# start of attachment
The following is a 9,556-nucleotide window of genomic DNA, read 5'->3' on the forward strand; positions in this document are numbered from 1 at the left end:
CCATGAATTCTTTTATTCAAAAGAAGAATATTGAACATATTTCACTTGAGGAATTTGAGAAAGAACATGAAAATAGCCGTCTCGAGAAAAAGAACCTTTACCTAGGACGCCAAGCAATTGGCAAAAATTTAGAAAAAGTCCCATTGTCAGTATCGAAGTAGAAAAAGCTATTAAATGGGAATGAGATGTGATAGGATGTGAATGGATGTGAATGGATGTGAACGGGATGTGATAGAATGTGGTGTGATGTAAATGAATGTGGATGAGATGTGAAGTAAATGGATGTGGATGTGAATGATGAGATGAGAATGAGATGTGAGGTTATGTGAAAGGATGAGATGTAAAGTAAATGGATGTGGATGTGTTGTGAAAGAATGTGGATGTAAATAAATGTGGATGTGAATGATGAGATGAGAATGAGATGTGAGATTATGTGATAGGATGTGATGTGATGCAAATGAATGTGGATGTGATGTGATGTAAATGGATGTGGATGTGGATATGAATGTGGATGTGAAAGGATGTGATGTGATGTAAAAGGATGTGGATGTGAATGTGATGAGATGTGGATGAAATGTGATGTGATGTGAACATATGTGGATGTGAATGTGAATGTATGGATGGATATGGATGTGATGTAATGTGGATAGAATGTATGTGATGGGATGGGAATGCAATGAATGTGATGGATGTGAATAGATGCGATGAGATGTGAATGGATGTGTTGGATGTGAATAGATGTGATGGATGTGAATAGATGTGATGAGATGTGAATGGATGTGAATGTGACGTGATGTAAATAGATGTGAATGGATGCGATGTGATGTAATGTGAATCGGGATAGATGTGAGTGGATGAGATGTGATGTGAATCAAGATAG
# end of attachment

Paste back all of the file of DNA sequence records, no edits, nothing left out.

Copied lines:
The following is a 9,556-nucleotide window of genomic DNA, read 5'->3' on the forward strand; positions in this document are numbered from 1 at the left end:
CCATGAATTCTTTTATTCAAAAGAAGAATATTGAACATATTTCACTTGAGGAATTTGAGAAAGAACATGAAAATAGCCGTCTCGAGAAAAAGAACCTTTACCTAGGACGCCAAGCAATTGGCAAAAATTTAGAAAAAGTCCCATTGTCAGTATCGAAGTAGAAAAAGCTATTAAATGGGAATGAGATGTGATAGGATGTGAATGGATGTGAATGGATGTGAACGGGATGTGATAGAATGTGGTGTGATGTAAATGAATGTGGATGAGATGTGAAGTAAATGGATGTGGATGTGAATGATGAGATGAGAATGAGATGTGAGGTTATGTGAAAGGATGAGATGTAAAGTAAATGGATGTGGATGTGTTGTGAAAGAATGTGGATGTAAATAAATGTGGATGTGAATGATGAGATGAGAATGAGATGTGAGATTATGTGATAGGATGTGATGTGATGCAAATGAATGTGGATGTGATGTGATGTAAATGGATGTGGATGTGGATATGAATGTGGATGTGAAAGGATGTGATGTGATGTAAAAGGATGTGGATGTGAATGTGATGAGATGTGGATGAAATGTGATGTGATGTGAACATATGTGGATGTGAATGTGAATGTATGGATGGATATGGATGTGATGTAATGTGGATAGAATGTATGTGATGGGATGGGAATGCAATGAATGTGATGGATGTGAATAGATGCGATGAGATGTGAATGGATGTGTTGGATGTGAATAGATGTGATGGATGTGAATAGATGTGATGAGATGTGAATGGATGTGAATGTGACGTGATGTAAATAGATGTGAATGGATGCGATGTGATGTAATGTGAATCGGGATAGATGTGAGTGGATGAGATGTGATGTGAATCAAGATAG